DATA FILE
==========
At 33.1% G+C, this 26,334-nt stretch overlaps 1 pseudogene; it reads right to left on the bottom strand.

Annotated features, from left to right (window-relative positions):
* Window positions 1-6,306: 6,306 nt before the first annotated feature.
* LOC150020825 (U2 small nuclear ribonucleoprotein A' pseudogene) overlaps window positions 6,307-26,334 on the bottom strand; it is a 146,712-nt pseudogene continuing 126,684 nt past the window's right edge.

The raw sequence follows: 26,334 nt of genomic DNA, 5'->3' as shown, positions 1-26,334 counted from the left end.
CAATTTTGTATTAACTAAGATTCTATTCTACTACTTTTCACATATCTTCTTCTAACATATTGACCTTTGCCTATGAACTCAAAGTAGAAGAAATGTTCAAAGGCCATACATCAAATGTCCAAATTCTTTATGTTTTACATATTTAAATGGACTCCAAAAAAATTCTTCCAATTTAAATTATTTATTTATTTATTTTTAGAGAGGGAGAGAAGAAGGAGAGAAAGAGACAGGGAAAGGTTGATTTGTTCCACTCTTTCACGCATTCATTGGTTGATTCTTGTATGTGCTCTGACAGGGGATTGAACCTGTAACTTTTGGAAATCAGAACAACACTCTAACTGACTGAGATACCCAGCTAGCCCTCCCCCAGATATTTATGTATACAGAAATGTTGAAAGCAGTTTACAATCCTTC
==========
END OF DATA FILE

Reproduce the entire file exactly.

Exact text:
At 33.1% G+C, this 26,334-nt stretch overlaps 1 pseudogene; it reads right to left on the bottom strand.

Annotated features, from left to right (window-relative positions):
* Window positions 1-6,306: 6,306 nt before the first annotated feature.
* LOC150020825 (U2 small nuclear ribonucleoprotein A' pseudogene) overlaps window positions 6,307-26,334 on the bottom strand; it is a 146,712-nt pseudogene continuing 126,684 nt past the window's right edge.

The raw sequence follows: 26,334 nt of genomic DNA, 5'->3' as shown, positions 1-26,334 counted from the left end.
CAATTTTGTATTAACTAAGATTCTATTCTACTACTTTTCACATATCTTCTTCTAACATATTGACCTTTGCCTATGAACTCAAAGTAGAAGAAATGTTCAAAGGCCATACATCAAATGTCCAAATTCTTTATGTTTTACATATTTAAATGGACTCCAAAAAAATTCTTCCAATTTAAATTATTTATTTATTTATTTTTAGAGAGGGAGAGAAGAAGGAGAGAAAGAGACAGGGAAAGGTTGATTTGTTCCACTCTTTCACGCATTCATTGGTTGATTCTTGTATGTGCTCTGACAGGGGATTGAACCTGTAACTTTTGGAAATCAGAACAACACTCTAACTGACTGAGATACCCAGCTAGCCCTCCCCCAGATATTTATGTATACAGAAATGTTGAAAGCAGTTTACAATCCTTC